Dating God: Meeting Jesus at Starbucks

Date #3: Coffee Date

Meeting Jesus at Starbucks

Coffee dates. A luxury I savor as much as a chai tea latte. Though they require some schedule juggling—deadlines wait for no one—the schedule contortions merit the pain. Time with friends refreshes my spirit. It gets me out of my home office where the walls can close in, my only companions wear fur, and they shed it freely through the house. The writing life often proves a lonely one.

Scripture brims with times Jesus spent in fellowship with others. Wine flowed at the wedding in Cana. Cool water washed the dust from His throat at the well in Samaria. Roasted lamb, dates, perhaps pistachios for those weekday dinners in the homes of Zacchaeus, Matthew, and, of course, Mary and Martha. Food and fellowship pair well.

Your date with God this week involves a trip to your favorite coffee shop:

  • Bring a journal and something to write with.
  • Grab your beverage of choice. (And a snack. Chocolate?)
  • Get comfy.
  • If Jesus were sitting across the table (and He is), what would you talk about? Your marriage? The kids? Career goals? Dreams?
  • What spiritual questions would you pose?
  • Are you frustrated about something? Spill it.
  • Do you need clarity? Direction? Ask.

John 15:15 (NIV) reads, I no longer call you servants, because a servant does not know his master’s business. Instead, I have called you friends, for everything that I learned from my Father I have made known to you.”

For kicks: What would Jesus get at Starbucks and why?

Leave your response in the comment box. Best response earns a coffee mug!

Workout of the Week: Meeting Jesus at Starbucks

Memory Verse:  “I no longer call you servants, because a servant does not know his master’s business. Instead, I have called you friends, for everything that I learned from my Father I have made known to you (John 15:15 NIV).”

Meditation Passage: Luke 10:38-42

Just Do It: Schedule your coffee date.

Dating God: Use Your Imagination to Anchor Your Thoughts

Date #2: Come With Me and Escape

Use Your Imagination to Anchor Your Thoughts

In Mark 6:30-32, Jesus called the disciples for a getaway. Remember those? Getaways? You and your sweetheart. Time alone. No interruptions. No responsibilities.

Getting away with God has some challenges.

Even Jesus had to search for a quiet spot, “Very early in the morning, while it was still dark, Jesus got up, left the house and went off to a solitary place, where he prayed (Mark 1:35 NIV).”

Just getting quiet is hard. Texts ding and tweets chirp. The kids bang on the door. Once we find a quiet spot, our brain goes AWOL. Our thoughts wander. We remember things we need to do. How are we supposed to focus on God?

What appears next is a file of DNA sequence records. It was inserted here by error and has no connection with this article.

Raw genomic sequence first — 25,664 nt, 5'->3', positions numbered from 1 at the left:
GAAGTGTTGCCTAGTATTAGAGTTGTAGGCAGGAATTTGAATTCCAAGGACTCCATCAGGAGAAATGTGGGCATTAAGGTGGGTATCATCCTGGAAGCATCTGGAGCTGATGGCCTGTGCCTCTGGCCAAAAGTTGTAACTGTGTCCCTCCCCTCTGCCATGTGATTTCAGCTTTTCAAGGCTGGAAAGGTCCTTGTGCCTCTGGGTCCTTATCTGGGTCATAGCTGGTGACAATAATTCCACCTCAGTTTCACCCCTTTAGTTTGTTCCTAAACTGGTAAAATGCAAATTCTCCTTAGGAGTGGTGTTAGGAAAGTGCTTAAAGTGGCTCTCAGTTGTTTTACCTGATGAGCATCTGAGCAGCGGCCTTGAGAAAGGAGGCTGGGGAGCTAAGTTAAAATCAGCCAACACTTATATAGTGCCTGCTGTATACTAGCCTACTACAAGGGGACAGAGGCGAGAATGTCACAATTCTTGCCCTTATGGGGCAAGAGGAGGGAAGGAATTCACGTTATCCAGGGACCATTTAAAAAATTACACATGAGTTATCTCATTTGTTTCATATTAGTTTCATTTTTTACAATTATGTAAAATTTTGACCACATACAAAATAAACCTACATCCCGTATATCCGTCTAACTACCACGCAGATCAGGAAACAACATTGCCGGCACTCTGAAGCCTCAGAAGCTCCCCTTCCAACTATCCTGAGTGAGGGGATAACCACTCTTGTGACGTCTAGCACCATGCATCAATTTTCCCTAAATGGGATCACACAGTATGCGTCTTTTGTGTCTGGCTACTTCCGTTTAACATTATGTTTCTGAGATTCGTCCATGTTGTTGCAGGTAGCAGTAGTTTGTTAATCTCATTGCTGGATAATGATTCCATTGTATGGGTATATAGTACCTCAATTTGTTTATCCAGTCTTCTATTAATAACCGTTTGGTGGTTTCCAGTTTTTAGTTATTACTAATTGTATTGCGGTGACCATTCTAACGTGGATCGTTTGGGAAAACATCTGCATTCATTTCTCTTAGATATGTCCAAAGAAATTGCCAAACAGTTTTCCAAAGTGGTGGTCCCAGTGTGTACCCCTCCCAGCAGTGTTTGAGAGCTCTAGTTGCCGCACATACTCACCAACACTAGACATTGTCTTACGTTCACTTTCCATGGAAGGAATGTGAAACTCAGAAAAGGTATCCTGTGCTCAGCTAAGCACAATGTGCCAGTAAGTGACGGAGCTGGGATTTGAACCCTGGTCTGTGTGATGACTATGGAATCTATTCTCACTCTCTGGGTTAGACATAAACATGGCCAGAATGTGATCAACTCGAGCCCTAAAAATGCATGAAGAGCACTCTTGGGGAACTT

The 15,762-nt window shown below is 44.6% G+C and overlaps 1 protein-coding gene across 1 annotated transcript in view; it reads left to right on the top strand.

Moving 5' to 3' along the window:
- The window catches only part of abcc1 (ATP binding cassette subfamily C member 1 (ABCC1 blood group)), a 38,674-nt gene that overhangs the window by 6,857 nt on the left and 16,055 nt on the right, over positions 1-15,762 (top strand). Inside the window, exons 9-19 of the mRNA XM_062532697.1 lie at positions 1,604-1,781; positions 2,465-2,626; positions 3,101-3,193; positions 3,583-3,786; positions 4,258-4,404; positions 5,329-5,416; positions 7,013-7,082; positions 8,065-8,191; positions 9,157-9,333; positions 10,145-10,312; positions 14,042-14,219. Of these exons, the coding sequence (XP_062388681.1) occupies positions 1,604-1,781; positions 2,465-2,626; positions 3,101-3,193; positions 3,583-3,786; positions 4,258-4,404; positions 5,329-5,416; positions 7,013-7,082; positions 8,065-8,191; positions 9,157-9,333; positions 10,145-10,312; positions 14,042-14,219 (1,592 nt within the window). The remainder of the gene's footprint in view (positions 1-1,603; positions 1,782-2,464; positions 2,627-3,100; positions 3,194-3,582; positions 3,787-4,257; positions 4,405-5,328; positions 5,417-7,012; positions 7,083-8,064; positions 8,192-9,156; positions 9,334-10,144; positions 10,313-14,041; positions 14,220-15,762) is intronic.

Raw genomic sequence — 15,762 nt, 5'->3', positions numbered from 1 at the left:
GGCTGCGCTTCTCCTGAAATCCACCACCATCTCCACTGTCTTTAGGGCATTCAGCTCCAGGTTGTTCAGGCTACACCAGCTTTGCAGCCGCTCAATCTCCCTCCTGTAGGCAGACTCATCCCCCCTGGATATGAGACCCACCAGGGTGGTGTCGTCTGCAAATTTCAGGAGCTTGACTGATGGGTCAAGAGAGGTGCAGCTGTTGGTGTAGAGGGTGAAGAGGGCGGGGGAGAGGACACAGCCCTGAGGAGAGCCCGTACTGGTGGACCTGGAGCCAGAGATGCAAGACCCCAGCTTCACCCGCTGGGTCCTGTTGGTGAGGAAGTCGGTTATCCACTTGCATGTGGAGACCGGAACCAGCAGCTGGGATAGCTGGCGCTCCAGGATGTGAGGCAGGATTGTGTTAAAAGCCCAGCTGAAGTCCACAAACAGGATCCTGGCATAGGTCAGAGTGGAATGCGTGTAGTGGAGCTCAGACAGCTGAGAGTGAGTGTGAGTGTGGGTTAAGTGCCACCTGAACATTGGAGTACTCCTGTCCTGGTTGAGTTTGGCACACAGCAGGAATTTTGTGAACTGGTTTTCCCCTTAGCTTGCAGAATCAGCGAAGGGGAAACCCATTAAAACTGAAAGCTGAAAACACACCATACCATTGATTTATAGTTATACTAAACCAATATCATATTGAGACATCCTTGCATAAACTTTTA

Here’s the plan for your date this week:

  • Schedule your date.
  • Choose a quiet place.
  • Take pen and paper. When you think of something you need to do, jot it down then put it aside.
  • Tap your imagination. Visualize your favorite getaway.
  • Put Jesus into the scene. Where will you go? What will you do?

For me, Jesus and I always seem to end up walking a stretch of beach in Galveston. Hand in hand. Toes in the surf. Screeching sea gulls overhead. The wind in my face and the smell of salt and sea deep in my lungs. Here, silence is comfortable and the need to talk doesn’t press. We can just be.

Plan your getaway and go.

Workout of the Week: Use Your Imagination to Anchor Your Thoughts

Memory Verse: “Very early in the morning, while it was still dark, Jesus got up, left the house and went off to a solitary place, where he prayed.” Mark 1:35 NIV

Meditation Passage: Mark 6:30-32

Just Do It: Plan your getaway and go.

Dating God

Take a Walk

Romancing the Rock

February points us toward chocolate, Valentines, and love, so this month, our training centers on dating God. Jesus gave this warning to the church of Ephesus, “Yet I hold this against you: You have forsaken the love you had at first (Rev. 2:4 NIV).” We do well to heed this one, because we live the biggest love triangle of all time.

The two competing lovers? Jesus and Satan.

An easy choice, right? Yet Satan excels in keeping us from our True Love. Our calendars are stacked with commitments, none of them bad, but time with God gets cut short or postponed until it disappears altogether—and Satan savors another win.

But don’t be fooled, he’s really not that into us. It’s all about him. The cry of his heart is me, me, me. Though his valentines look appealing, they reek of death. Like a soda can drained of its sweetness, we’re disposable.

And Satan is all about that.

My training challenge for us this February is to schedule four dates with our True Love.